Monday, October 09, 2006

Getting Ready For Your Entry Level Software Interview

So, you're fresh out of college and want to take your Computer Science/Computer Engineering degree into the software field? What you learned in 4 years of college might not be enough to get you through round 1 of your interviews. I know this because I just went through it and thought I would share some advice with others that will soon be interviewing for entry level software engineer positions. So here's a few things that can help you land that job:

Understand OO Principles

If you got a degree in some form of computer field, you probably did you fair share of object oriented programming. You've heard of inheritance, polymorphism, and encapsulation. You know the difference between private and public modifiers. But do you know why all of it is important? Well I've had 3 interviews where the first question was, "Can you explain the main principles of object oriented programming and why they are important?" I listed them above (inheritance, polymorphism, and encapsulation), but you need to know that we use these for reusability, robustness, easy maintenance, etc. You also need to know why we want our code to be reusable, robust, and maintainable (it saves time, money, headaches). Go to Wikipedia, open your textbooks, do whatever it takes to know this stuff.

Know The High Level Stuff

Employers think it's great that you got some real world experience at your internship or co-op, but if you can't explain your understanding of a software system at a high level, you're in trouble. You could work on small pieces of code in a J2EE or .NET application and get pretty good at knowing the code in that particular system, but if you can't explain what the JVM is or what the Common Language Runtime is, it means nothing. It would do you some good to purchase or borrow a book for whatever language you are interviewing for (this is an almost obvious statement, but people don't think it's worth the $$$$). You don't need to read every chapter, but definately read the first one or two where everything is explained at a high level. You are guaranteed to be asked several high level questions pertaining to a particular framework or technology.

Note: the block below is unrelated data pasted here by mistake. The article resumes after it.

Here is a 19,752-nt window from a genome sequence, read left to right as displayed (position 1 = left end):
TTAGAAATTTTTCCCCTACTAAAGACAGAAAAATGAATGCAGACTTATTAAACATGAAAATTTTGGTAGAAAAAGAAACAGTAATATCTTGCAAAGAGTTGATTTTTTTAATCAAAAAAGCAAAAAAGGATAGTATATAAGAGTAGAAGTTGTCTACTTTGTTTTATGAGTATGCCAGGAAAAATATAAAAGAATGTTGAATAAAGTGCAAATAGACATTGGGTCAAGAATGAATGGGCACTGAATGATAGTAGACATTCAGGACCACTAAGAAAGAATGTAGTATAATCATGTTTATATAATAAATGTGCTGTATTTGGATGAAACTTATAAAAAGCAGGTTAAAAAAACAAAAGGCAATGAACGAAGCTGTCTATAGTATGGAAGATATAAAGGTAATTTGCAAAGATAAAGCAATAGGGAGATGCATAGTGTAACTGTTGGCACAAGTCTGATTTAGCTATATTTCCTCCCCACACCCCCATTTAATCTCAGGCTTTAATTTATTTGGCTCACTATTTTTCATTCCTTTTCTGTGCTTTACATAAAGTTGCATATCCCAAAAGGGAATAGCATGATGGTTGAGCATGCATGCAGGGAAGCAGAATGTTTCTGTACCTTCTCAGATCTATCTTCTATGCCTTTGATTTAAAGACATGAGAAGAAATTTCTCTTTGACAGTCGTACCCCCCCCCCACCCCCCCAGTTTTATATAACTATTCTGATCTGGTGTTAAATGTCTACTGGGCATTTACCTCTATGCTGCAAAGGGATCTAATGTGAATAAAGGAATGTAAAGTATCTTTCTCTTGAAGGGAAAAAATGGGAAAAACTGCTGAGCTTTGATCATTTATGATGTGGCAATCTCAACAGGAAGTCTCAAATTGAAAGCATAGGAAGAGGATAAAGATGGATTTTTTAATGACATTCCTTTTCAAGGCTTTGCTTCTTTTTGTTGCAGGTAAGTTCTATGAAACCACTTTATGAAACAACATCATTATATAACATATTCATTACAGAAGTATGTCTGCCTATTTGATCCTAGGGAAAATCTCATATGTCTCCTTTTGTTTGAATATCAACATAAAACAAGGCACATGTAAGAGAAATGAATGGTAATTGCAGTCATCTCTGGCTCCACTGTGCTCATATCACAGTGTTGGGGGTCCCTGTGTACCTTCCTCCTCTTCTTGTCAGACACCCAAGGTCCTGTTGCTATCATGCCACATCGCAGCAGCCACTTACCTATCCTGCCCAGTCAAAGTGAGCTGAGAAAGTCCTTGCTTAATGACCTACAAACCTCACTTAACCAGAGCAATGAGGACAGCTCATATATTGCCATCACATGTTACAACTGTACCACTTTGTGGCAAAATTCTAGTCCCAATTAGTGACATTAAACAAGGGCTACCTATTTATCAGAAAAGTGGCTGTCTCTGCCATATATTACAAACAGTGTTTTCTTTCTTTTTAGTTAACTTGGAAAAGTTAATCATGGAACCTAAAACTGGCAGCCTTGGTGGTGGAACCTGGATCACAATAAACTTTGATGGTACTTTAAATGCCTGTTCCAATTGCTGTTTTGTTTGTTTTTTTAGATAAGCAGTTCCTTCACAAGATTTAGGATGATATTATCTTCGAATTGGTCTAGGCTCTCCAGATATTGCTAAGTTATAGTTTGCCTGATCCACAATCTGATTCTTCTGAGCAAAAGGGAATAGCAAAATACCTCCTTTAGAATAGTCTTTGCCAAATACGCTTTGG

Learn Design Patterns

I have been asked about design patterns in every single interview I've had within the software field. It might be a while before you are truly exposed to them, but your employer wants you to know them, because it exemplifies good programming practices. The most common design patterns I've been asked about are Singleton (probably because its the easiest), Factory, and Model-View-Controller (MVC is a must-know for web applications).

Know What A Relational Database Is

Most computer science majors took a course on relational databases, so if this is you, you already know this stuff. Many computer engineers do not take any courses in this category (and some CS majors do not), so if you don't know anything about relational databases, you should learn. Every modern application interacts with a database in some form, so even if you aren't aspiring to be a database engineer, you should know what's going on. If you could only learn a few things about relational databases, know what these terms mean: one-to-one, one-to-many, many-to-many. It might also be a good idea to know some simple SQL statements. (I was once asked to write a few query statements to retrieve some data given a database schema, nothing terribly complicated, but if you haven't done a query statement, you might look bad).

Practice, Practice, Practice!

There is a good chance that you will be asked at least once to write a program in a short window of time. If you've never done anything of this sort, it is very different than writing a program with unlimited time and a wide array of resources available to you (APIs, IDEs, Google, etc.). You really need to be able to write your program on paper or a command line and not rely on external resources. You won't need complicated API functions or anything of that sort, so don't go memorizing anything outside the common stuff. The test is really to see how well you can problem solve with a little pressure applied. You really need all of your energy to focus on writing the required algorithm in an efficient manner. You don't want to get caught up in remembering syntax (which they don't really care about anyway). I highly recommend going through your old programming books and doing the exercises at the end of the chapters. Time yourself and don't use anything that you won't have at an interview. When you're finished, check yourself and see if it works and if there are any ways to improve it. (During my first interview I wrote the correct algorithm, but the interviewers quickly explained to me how it could be better, don't put yourself in this position.)


Blogger Rasmus said...

Oh my god. Does this mean that we actually have to know things about use cases, scenarios and UML?

10/09/2006 3:22 PM  
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